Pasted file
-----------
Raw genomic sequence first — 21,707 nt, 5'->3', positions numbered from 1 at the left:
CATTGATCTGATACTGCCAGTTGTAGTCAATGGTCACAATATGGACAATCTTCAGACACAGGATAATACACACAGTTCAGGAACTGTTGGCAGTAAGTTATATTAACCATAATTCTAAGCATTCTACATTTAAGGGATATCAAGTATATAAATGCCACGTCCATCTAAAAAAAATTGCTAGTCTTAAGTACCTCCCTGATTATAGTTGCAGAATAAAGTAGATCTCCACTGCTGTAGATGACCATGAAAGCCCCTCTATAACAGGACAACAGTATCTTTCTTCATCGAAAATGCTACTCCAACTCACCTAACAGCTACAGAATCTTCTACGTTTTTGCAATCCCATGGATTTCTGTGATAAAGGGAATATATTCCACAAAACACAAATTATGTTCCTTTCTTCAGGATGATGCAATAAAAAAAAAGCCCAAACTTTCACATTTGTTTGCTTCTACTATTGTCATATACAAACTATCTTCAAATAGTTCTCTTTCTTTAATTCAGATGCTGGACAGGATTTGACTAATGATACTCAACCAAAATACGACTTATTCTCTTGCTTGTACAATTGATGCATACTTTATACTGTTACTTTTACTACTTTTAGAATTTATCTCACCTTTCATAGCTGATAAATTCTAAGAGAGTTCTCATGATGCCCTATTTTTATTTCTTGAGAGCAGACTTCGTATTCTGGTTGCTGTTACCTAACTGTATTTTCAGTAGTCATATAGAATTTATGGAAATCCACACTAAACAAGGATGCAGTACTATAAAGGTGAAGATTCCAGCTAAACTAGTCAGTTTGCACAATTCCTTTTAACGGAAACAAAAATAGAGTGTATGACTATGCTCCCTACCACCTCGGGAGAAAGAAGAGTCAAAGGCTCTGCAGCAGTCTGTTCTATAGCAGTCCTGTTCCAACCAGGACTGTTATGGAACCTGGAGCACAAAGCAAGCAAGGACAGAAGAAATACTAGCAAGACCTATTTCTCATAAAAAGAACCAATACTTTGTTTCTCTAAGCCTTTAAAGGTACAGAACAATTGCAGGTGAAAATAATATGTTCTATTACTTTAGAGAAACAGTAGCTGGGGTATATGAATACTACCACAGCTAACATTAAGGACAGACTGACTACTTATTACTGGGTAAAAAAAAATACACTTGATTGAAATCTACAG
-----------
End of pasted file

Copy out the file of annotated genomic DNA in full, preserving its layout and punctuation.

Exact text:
Raw genomic sequence first — 21,707 nt, 5'->3', positions numbered from 1 at the left:
CATTGATCTGATACTGCCAGTTGTAGTCAATGGTCACAATATGGACAATCTTCAGACACAGGATAATACACACAGTTCAGGAACTGTTGGCAGTAAGTTATATTAACCATAATTCTAAGCATTCTACATTTAAGGGATATCAAGTATATAAATGCCACGTCCATCTAAAAAAAATTGCTAGTCTTAAGTACCTCCCTGATTATAGTTGCAGAATAAAGTAGATCTCCACTGCTGTAGATGACCATGAAAGCCCCTCTATAACAGGACAACAGTATCTTTCTTCATCGAAAATGCTACTCCAACTCACCTAACAGCTACAGAATCTTCTACGTTTTTGCAATCCCATGGATTTCTGTGATAAAGGGAATATATTCCACAAAACACAAATTATGTTCCTTTCTTCAGGATGATGCAATAAAAAAAAAGCCCAAACTTTCACATTTGTTTGCTTCTACTATTGTCATATACAAACTATCTTCAAATAGTTCTCTTTCTTTAATTCAGATGCTGGACAGGATTTGACTAATGATACTCAACCAAAATACGACTTATTCTCTTGCTTGTACAATTGATGCATACTTTATACTGTTACTTTTACTACTTTTAGAATTTATCTCACCTTTCATAGCTGATAAATTCTAAGAGAGTTCTCATGATGCCCTATTTTTATTTCTTGAGAGCAGACTTCGTATTCTGGTTGCTGTTACCTAACTGTATTTTCAGTAGTCATATAGAATTTATGGAAATCCACACTAAACAAGGATGCAGTACTATAAAGGTGAAGATTCCAGCTAAACTAGTCAGTTTGCACAATTCCTTTTAACGGAAACAAAAATAGAGTGTATGACTATGCTCCCTACCACCTCGGGAGAAAGAAGAGTCAAAGGCTCTGCAGCAGTCTGTTCTATAGCAGTCCTGTTCCAACCAGGACTGTTATGGAACCTGGAGCACAAAGCAAGCAAGGACAGAAGAAATACTAGCAAGACCTATTTCTCATAAAAAGAACCAATACTTTGTTTCTCTAAGCCTTTAAAGGTACAGAACAATTGCAGGTGAAAATAATATGTTCTATTACTTTAGAGAAACAGTAGCTGGGGTATATGAATACTACCACAGCTAACATTAAGGACAGACTGACTACTTATTACTGGGTAAAAAAAAATACACTTGATTGAAATCTACAG